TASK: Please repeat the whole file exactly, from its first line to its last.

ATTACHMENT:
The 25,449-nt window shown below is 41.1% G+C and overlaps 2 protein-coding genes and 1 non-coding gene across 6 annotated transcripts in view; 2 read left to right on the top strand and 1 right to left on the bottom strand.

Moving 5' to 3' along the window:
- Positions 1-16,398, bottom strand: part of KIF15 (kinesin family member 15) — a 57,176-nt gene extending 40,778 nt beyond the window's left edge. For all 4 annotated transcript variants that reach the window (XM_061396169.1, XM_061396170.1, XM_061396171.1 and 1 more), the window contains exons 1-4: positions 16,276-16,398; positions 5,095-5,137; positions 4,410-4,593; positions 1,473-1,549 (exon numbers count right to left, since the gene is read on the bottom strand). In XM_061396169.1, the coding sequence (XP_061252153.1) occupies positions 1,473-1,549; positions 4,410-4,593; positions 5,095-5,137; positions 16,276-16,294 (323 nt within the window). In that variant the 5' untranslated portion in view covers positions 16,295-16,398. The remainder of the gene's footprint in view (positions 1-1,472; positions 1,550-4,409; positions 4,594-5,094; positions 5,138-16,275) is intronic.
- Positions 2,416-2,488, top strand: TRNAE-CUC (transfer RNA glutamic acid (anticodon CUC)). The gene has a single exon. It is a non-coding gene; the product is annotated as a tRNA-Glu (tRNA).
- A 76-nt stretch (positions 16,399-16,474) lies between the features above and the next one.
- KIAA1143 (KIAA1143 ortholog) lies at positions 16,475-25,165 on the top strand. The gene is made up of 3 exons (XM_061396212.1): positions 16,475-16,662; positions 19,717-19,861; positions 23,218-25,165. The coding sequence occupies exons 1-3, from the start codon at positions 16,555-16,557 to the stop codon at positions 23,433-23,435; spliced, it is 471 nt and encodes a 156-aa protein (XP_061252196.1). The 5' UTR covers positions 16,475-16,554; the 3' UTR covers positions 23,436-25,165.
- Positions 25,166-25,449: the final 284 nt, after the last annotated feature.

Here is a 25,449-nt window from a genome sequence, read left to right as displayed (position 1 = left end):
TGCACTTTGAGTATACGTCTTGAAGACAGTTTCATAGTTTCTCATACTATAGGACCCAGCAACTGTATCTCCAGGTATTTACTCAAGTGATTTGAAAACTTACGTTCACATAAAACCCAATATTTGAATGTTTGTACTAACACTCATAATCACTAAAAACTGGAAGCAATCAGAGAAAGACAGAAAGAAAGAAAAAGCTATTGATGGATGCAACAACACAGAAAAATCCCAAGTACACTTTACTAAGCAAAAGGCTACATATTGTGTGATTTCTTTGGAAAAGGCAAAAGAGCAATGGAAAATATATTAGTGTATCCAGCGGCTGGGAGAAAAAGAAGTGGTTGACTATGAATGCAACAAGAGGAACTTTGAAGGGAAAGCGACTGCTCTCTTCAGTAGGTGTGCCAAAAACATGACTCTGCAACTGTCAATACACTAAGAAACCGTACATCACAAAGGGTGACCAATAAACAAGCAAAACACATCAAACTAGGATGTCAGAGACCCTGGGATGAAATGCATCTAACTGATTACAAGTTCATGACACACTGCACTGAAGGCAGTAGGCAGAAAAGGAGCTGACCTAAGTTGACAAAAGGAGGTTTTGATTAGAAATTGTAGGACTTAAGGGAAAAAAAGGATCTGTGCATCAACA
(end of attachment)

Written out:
The 25,449-nt window shown below is 41.1% G+C and overlaps 2 protein-coding genes and 1 non-coding gene across 6 annotated transcripts in view; 2 read left to right on the top strand and 1 right to left on the bottom strand.

Moving 5' to 3' along the window:
- Positions 1-16,398, bottom strand: part of KIF15 (kinesin family member 15) — a 57,176-nt gene extending 40,778 nt beyond the window's left edge. For all 4 annotated transcript variants that reach the window (XM_061396169.1, XM_061396170.1, XM_061396171.1 and 1 more), the window contains exons 1-4: positions 16,276-16,398; positions 5,095-5,137; positions 4,410-4,593; positions 1,473-1,549 (exon numbers count right to left, since the gene is read on the bottom strand). In XM_061396169.1, the coding sequence (XP_061252153.1) occupies positions 1,473-1,549; positions 4,410-4,593; positions 5,095-5,137; positions 16,276-16,294 (323 nt within the window). In that variant the 5' untranslated portion in view covers positions 16,295-16,398. The remainder of the gene's footprint in view (positions 1-1,472; positions 1,550-4,409; positions 4,594-5,094; positions 5,138-16,275) is intronic.
- Positions 2,416-2,488, top strand: TRNAE-CUC (transfer RNA glutamic acid (anticodon CUC)). The gene has a single exon. It is a non-coding gene; the product is annotated as a tRNA-Glu (tRNA).
- A 76-nt stretch (positions 16,399-16,474) lies between the features above and the next one.
- KIAA1143 (KIAA1143 ortholog) lies at positions 16,475-25,165 on the top strand. The gene is made up of 3 exons (XM_061396212.1): positions 16,475-16,662; positions 19,717-19,861; positions 23,218-25,165. The coding sequence occupies exons 1-3, from the start codon at positions 16,555-16,557 to the stop codon at positions 23,433-23,435; spliced, it is 471 nt and encodes a 156-aa protein (XP_061252196.1). The 5' UTR covers positions 16,475-16,554; the 3' UTR covers positions 23,436-25,165.
- Positions 25,166-25,449: the final 284 nt, after the last annotated feature.

Here is a 25,449-nt window from a genome sequence, read left to right as displayed (position 1 = left end):
TGCACTTTGAGTATACGTCTTGAAGACAGTTTCATAGTTTCTCATACTATAGGACCCAGCAACTGTATCTCCAGGTATTTACTCAAGTGATTTGAAAACTTACGTTCACATAAAACCCAATATTTGAATGTTTGTACTAACACTCATAATCACTAAAAACTGGAAGCAATCAGAGAAAGACAGAAAGAAAGAAAAAGCTATTGATGGATGCAACAACACAGAAAAATCCCAAGTACACTTTACTAAGCAAAAGGCTACATATTGTGTGATTTCTTTGGAAAAGGCAAAAGAGCAATGGAAAATATATTAGTGTATCCAGCGGCTGGGAGAAAAAGAAGTGGTTGACTATGAATGCAACAAGAGGAACTTTGAAGGGAAAGCGACTGCTCTCTTCAGTAGGTGTGCCAAAAACATGACTCTGCAACTGTCAATACACTAAGAAACCGTACATCACAAAGGGTGACCAATAAACAAGCAAAACACATCAAACTAGGATGTCAGAGACCCTGGGATGAAATGCATCTAACTGATTACAAGTTCATGACACACTGCACTGAAGGCAGTAGGCAGAAAAGGAGCTGACCTAAGTTGACAAAAGGAGGTTTTGATTAGAAATTGTAGGACTTAAGGGAAAAAAAGGATCTGTGCATCAACA